Why wasn’t it religious discrimination when an orthodox Jewish nursery fired a teacher for living with her boyfriend?
24 February 2019
It’s not a situation that arises very often, so it might seem at first glance that the case of De Groen v Gan Menachem Hendon is not relevant to the vast majority of employers. However, although its facts are unusual, it does deal with some important principles in relation to discrimination law generally.
The case involved a Jewish teacher at an ‘ultra-orthodox’ Jewish nursery. At a social function, her boyfriend happened to mention (in front of some of the parents of nursery children) that he was living with Ms De Groen. The headteacher and director spoke to her about this afterwards. They said that the nursery was not concerned about her living with her partner, but it was a problem for some of the parents. Therefore they asked her to confirm that she was not living with her partner (even if that was not true) so that they could inform parents of that fact. They also made comments about cohabiting before marriage being wrong, and said that ‘time was passing’ for Ms De Groen to have children (she was 23).
Ms De Groen was not prepared to lie about living with her partner, or to cease living with him. A short time later she was dismissed for acting against “the nursery’s culture, ethos and religious beliefs.” She brought Employment Tribunal claims for religious discrimination and sex discrimination.
At the Employment Tribunal her claims succeeded, and the nursery submitted an appeal to the Employment Appeal Tribunal (EAT). Amongst other things, they argued that it was not possible for Ms De Groen to claim religious discrimination because both she and the nursery were Jewish.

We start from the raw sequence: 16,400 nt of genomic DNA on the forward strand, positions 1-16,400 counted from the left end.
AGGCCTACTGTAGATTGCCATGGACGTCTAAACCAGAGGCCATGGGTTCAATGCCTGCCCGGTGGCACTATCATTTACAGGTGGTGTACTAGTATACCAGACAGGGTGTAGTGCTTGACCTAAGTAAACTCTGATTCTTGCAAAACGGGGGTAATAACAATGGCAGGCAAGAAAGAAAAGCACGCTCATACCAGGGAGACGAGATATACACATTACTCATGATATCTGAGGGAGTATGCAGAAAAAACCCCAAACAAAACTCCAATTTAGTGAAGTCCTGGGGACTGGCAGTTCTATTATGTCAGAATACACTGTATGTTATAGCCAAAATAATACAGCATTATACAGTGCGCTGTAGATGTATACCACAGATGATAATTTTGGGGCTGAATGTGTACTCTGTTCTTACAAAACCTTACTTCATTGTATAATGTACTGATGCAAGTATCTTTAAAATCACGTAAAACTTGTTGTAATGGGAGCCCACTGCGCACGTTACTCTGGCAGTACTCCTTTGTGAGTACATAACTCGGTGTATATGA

The EAT said that the Tribunal had been wrong to find that the nursery had discriminated against Ms De Groen because of her religion or belief. They concluded that the nursery’s actions in relation to her cohabitation would have been the same whatever Ms De Groen’s religious beliefs were. On this point, the EAT referred to the so-called ‘gay cake’ case (Lee v Ashers Baking Company (2018)) where the Supreme Court held that Ashers bakery had not discriminated against a gay couple when it refused to ice a cake with a slogan supporting gay marriage, because they would have refused to ice that slogan for anyone, regardless of the customers’ sexuality. The purpose of discrimination law is to protect individuals against less favourable treatment based on their own protected characteristics, not to protect them from treatment based on a protected characteristic of the discriminator. Therefore Ms De Groen’s case for religious discrimination could not succeed.
The EAT also specifically confirmed (unsurprisingly) that it is possible for discrimination on the basis of religion to occur where both the Claimant and the Respondent are of the same faith. This is logical. In the same way, the perpetrator being of the same ethnic group does not mean that discrimination on the grounds of race cannot happen, and being of the same gender does not prevent sex discrimination.
Although Ms De Groen’s religious discrimination case was rejected, her claim for sex discrimination based on the comments about pregnancy and marriage was upheld. The case has been sent back to the Employment Tribunal to determine the appropriate remedy.
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